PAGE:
Carlos Muñoz Portal, a location manager for the popular Netflix series “Narcos,” was reportedly fatally shot in rural Mexico last week while scouting filming sites for the show’s fourth season, according to Spanish-language news sites.
Muñoz’s vehicle was found amid cactuses Monday on a remote, unnamed dirt road in Temascalapa, a town in the state of Mexico; inside the car was Muñoz’s body, which had several gunshot wounds, El Pais reported under a headline that translates to “Violence in Mexico surpasses fiction.”
A friend of Muñoz told the newspaper the 37-year-old had been driving to the south-central part of the country to photograph possible filming locations. The friend speculated Muñoz might have drawn unwanted attention to himself as a foreigner with a camera. The region is near the border with the state of Hidalgo, known for its high homicide rate — 182 were reported last year, according to El Pais.
Because of the rural area, authorities have had trouble finding witnesses, a spokesman for the attorney general of the state of Mexico told the newspaper.
Netflix released a statement acknowledging Muñoz’s death but did not report further details.
“We are aware of the passing of Carlos Muñoz Portal, a well-respected scout, and send our condolences to his family,” the company said in a statement to Deadline. “The facts surrounding his death are still unknown as authorities continue to investigate.”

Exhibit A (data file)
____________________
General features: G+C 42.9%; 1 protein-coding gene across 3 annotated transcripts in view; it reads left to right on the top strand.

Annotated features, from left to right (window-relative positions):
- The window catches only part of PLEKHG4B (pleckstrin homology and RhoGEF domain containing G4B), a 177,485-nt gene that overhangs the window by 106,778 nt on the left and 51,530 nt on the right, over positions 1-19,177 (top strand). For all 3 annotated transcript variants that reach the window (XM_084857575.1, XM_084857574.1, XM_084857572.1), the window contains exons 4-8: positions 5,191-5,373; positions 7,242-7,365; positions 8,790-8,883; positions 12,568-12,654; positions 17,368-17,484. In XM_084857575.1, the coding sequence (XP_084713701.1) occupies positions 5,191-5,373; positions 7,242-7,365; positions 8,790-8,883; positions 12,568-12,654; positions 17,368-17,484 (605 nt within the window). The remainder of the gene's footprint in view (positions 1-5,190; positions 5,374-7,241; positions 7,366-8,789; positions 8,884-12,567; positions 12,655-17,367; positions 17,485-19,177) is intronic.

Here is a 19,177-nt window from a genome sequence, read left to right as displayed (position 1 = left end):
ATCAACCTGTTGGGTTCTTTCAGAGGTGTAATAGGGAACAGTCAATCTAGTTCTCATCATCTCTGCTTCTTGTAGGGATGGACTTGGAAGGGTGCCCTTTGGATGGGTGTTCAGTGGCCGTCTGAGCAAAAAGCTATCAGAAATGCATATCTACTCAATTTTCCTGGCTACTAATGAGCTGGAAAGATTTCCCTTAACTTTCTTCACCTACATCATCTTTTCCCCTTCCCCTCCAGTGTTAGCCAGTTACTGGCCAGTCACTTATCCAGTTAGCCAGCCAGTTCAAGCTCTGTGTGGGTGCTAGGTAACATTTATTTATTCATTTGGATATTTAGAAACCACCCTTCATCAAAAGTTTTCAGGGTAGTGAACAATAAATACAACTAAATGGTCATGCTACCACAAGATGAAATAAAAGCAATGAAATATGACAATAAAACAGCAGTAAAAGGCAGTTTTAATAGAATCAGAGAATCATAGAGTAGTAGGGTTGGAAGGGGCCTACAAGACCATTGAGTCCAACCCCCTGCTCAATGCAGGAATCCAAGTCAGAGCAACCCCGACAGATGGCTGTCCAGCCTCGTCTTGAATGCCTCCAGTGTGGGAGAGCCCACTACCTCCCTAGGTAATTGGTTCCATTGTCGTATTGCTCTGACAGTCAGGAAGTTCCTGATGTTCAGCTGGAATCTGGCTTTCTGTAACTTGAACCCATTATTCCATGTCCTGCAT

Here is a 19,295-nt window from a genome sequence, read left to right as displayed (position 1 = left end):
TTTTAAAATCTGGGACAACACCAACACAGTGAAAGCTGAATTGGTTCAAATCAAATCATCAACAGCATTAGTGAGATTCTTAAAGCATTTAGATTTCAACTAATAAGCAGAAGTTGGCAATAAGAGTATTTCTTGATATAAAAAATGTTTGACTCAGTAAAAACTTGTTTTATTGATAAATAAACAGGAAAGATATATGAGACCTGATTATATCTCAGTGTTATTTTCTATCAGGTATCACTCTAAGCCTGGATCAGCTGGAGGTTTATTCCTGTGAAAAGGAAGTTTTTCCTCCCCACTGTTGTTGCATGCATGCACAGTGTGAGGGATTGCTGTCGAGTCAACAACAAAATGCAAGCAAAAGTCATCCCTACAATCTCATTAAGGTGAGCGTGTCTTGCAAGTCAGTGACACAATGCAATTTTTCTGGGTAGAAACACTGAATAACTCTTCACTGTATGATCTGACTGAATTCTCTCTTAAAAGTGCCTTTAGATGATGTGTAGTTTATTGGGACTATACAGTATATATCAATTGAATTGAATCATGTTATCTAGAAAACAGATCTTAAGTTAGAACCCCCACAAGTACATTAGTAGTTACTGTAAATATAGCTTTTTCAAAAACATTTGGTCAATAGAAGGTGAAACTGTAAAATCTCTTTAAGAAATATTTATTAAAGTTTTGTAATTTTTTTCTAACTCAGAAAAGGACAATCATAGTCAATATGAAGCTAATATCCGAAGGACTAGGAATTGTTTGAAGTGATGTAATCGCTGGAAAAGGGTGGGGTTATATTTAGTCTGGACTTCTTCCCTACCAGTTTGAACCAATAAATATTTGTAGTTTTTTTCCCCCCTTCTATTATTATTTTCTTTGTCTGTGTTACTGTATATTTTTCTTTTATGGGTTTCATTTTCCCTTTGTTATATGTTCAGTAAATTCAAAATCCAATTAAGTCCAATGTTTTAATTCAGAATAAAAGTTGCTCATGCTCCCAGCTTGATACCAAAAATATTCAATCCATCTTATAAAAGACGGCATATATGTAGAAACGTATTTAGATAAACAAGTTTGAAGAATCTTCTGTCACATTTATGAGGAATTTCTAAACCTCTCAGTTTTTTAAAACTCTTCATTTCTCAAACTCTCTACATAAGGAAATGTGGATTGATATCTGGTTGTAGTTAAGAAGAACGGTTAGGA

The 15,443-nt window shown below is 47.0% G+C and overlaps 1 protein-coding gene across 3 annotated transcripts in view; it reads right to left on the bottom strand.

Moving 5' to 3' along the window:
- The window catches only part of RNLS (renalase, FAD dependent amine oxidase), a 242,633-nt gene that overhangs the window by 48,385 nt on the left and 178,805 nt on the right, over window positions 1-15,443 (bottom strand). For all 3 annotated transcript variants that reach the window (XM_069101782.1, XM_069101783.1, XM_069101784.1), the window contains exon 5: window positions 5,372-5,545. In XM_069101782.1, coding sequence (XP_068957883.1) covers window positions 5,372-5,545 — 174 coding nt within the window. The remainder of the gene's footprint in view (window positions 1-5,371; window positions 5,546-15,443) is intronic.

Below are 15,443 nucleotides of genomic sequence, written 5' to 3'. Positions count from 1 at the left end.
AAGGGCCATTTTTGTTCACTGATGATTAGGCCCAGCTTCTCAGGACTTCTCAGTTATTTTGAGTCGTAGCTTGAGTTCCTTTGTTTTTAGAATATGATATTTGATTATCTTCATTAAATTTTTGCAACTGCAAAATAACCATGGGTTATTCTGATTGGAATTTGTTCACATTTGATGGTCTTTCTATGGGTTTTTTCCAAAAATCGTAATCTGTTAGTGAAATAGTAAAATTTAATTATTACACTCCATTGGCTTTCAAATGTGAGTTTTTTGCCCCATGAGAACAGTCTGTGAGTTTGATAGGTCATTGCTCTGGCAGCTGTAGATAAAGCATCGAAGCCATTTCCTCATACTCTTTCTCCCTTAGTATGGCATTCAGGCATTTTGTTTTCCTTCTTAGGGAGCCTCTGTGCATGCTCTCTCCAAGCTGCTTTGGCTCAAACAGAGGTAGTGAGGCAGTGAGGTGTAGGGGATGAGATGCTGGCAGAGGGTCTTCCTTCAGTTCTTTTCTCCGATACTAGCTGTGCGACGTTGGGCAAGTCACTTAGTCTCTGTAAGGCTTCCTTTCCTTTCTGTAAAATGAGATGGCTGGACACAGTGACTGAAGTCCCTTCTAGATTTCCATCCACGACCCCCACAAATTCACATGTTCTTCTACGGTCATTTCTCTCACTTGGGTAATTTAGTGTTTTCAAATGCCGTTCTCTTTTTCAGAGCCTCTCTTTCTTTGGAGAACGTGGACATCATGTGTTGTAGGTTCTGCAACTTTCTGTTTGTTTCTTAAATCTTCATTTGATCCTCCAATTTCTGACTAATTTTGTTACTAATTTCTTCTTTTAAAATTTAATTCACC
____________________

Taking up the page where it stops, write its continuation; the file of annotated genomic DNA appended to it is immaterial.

“Narcos” debuted on Netflix in 2015, and its first two seasons — following drug kingpin Pablo Escobar, his cocaine empire, and his violent clashes with politicians, criminals and the Drug Enforcement Administration — were set in Colombia. The show’s third season, which began airing earlier this month, focuses on the Cali Cartel, also of Colombia.
In an interview with the Hollywood Reporter last September, “Narcos” showrunner Eric Newman hinted strongly the show’s fourth season would be moving to Mexico.
“Cali was the cartel that really utilized the smuggling routes through Mexico and the Mexican heroin smugglers who were already incredibly successful,” Newman told the entertainment news site then. “They very much got the Mexicans into the cocaine business, so there is sort of a natural evolution there. As to whether I would move directly into Mexico, it’s certainly a possibility.”
According to his IMDb profile, Muñoz worked in the television and film industry for more than a decade, starting as a location assistant in the mid-2000s for movies including “Man on Fire,” “The Legend of Zorro” and “Apocalypto.” His social media pages indicated that he attended the University of the Americas in his native Puebla, Mexico, about 80 miles southeast of Mexico City — and, outside of the film industry, that he was an avid tennis and soccer fan and landscape photographer.
Muñoz’s last Instagram post was made last Saturday from an open field in Puebla. It was captioned, simply, “Home.”